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Not long after starting at the village school, I came across a new insult:  botley.  Judging from the contexts in which it was used, it was evidently the supreme slur; but I found it incomprehensible.  “What IS a botley?” I would ask, only to meet the jeering response, “If you don’t know that, then you’re a botley yourself, nyah, nyah.”

It was some time before I found out – from my Dad, who had known the area in his childhood – that this epithet referred to what was then Botley’s Park Hospital, but which had been founded in the 1930’s as Botley’s Park Colony for Mental Defectives.  It appeared that local children had understood “Botley’s Park” as “Botleys’ Park” and concluded that an inmate was therefore ‘a Botley’.

Dad also explained something that had long puzzled me: that when a bystander in the London street scene in The Magician’s Nephew refers to the Empress Jadis as “the h’Empress of Colney ‘Atch”, he intends it to be inferred that she is deluded; Colney Hatch in North London was the home of the largest lunatic asylum in Europe, drawing inmates from the whole London area.

At the schoolroom centre, the phrase for admission to the local psychiatric hospital – still referred to as ‘the Asylum’ – was ‘being sent up the road tae Rigg’.  ‘Admission to’ was still an euphemism for ‘incarceration in’ – the place was isolated from the city, set far back from the road, screened by walls and dense planting.  It was one of those Victorian affairs of solid stone, with cone-topped turrets and crowstepped gables and if you wanted one word to sum it up it would be, ‘bleak’.  The word ‘Rigg’ connoted imbecility, madness, and a lingering whiff of sexual revulsion, since many of the Victorian inmates had had the underlying condition of tertiary syphilis.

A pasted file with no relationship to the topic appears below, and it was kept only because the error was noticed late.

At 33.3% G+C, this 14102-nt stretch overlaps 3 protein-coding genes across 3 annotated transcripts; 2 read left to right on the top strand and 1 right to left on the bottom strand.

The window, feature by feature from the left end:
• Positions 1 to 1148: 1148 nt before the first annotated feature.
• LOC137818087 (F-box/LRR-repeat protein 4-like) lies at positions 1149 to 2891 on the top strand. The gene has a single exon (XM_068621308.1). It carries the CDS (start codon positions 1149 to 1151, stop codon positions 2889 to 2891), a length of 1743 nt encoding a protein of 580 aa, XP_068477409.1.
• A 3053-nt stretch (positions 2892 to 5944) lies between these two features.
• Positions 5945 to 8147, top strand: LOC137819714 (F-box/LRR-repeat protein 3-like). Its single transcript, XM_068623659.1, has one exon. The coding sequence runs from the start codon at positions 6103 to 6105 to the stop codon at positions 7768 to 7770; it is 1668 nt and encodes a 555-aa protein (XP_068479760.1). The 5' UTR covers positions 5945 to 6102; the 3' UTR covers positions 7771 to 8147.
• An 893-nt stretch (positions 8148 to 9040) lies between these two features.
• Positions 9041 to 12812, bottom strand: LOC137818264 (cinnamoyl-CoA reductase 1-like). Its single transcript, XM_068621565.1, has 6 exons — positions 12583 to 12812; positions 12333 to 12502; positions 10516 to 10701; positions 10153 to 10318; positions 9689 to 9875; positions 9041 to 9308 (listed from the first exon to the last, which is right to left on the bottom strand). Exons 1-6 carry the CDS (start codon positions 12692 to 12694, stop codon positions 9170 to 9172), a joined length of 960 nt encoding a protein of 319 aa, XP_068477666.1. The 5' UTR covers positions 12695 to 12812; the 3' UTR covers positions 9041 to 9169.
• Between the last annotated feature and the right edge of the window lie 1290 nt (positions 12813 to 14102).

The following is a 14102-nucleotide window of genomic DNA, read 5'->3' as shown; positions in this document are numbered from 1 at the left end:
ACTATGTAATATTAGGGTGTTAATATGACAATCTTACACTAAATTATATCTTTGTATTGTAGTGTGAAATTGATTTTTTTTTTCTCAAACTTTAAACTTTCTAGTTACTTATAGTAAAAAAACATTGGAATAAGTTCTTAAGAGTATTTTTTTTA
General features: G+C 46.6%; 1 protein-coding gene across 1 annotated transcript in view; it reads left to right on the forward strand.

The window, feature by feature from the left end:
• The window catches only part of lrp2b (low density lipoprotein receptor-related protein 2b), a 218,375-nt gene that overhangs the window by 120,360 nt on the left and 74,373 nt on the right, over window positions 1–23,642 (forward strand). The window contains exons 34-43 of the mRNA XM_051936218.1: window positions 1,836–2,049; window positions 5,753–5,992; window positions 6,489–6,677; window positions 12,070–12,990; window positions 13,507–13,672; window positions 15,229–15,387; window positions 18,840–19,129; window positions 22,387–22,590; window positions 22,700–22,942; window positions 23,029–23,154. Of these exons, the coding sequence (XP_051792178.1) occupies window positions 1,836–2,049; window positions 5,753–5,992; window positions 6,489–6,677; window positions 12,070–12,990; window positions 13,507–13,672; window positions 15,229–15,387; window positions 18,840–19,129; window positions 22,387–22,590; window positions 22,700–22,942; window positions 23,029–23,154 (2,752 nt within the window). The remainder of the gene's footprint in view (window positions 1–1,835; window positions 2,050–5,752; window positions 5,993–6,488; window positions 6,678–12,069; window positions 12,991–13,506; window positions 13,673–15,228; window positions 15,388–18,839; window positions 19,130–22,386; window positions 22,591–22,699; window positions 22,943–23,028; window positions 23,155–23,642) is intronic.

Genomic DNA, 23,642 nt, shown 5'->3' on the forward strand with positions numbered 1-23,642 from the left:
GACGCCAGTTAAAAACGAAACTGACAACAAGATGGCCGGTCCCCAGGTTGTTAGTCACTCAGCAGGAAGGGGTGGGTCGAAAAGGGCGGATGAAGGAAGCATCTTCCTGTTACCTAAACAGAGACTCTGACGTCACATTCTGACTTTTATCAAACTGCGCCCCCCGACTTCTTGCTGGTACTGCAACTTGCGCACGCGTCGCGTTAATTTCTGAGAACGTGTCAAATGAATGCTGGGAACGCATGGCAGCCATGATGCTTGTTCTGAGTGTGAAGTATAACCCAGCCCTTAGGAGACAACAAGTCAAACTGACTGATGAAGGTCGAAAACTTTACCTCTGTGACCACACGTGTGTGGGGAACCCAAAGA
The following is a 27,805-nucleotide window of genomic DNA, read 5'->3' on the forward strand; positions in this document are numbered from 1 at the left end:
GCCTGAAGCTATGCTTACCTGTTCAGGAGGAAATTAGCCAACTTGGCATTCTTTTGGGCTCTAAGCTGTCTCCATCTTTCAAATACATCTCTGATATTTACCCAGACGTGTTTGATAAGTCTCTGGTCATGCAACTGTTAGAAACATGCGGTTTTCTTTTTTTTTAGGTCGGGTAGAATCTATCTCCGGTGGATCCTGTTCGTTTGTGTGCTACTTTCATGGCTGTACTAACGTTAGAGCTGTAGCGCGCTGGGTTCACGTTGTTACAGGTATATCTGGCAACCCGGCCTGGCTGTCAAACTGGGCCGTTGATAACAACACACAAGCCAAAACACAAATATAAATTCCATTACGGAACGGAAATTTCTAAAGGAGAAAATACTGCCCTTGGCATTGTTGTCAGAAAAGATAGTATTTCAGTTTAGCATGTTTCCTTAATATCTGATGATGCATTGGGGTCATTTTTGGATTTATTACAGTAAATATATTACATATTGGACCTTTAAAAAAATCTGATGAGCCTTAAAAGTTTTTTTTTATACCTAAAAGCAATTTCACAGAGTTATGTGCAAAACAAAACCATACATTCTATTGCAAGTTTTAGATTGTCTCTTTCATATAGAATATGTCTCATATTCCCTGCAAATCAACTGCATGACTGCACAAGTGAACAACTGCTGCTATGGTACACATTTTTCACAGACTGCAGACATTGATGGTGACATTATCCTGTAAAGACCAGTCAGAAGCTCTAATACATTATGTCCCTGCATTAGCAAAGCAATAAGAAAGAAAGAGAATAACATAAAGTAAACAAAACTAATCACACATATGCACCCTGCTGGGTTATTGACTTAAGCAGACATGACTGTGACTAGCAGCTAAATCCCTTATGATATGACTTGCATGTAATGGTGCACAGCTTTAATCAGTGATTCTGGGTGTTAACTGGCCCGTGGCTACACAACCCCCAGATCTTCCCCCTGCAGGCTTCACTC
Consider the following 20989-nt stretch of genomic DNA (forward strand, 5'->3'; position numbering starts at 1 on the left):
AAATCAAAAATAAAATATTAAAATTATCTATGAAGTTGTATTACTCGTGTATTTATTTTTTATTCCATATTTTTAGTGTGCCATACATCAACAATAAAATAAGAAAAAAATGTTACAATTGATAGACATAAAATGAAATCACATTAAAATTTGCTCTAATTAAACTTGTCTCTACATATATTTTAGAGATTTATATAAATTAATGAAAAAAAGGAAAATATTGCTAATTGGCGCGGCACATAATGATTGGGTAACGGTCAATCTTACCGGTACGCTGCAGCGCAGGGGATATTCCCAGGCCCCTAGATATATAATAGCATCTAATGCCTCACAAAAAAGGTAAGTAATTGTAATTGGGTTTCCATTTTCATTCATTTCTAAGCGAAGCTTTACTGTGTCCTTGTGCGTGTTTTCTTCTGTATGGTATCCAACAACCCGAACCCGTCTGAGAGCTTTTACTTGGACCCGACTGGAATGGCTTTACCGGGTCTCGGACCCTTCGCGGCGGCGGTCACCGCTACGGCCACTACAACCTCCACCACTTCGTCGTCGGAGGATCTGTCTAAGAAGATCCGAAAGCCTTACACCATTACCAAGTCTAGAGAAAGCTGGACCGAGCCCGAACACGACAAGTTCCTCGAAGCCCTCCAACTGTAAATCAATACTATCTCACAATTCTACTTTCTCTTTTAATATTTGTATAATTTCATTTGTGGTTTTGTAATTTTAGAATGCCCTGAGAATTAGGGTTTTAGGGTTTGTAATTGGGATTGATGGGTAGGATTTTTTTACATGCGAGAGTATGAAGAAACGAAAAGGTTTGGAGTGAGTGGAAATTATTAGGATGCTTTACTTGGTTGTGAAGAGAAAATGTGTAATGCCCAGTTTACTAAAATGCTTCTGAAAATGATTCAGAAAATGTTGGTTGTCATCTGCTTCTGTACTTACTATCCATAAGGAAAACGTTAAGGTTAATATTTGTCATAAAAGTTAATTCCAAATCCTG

Thankfully, people with mild or moderate cognitive impairments were no longer sent long-term to places like Rigg.  Instead, they were set up in Council flats as small, mutually-supporting groups.  For Agnes and June, it seemed to be working well.

Agnes was one of the older ‘trainees’ at the schoolroom centre.  She was tiny, trim and energetic, with thick, fractured-ice-white hair that I think must once have been an intense red, and summer-sea-blue eyes. She shared a flat with June, the youngest ‘trainee’, who had moderate physical disabilities resulting from birth injuries that had caused cerebral palsy.  June took care of admin, shopping lists, budgets, forms and writing; Agnes cleaned, cooked, fetched and carried.  They did their weekly shopping trip together, June counting the money and Agnes carrying the bags.  They had complementary personalities, too. June was somewhat highly strung and prone to fits of exasperation; Agnes was mostly serene and accepting.  But on the very rare occasions when Agnes was in a tizz about something, June could be touchingly understanding and protective of her.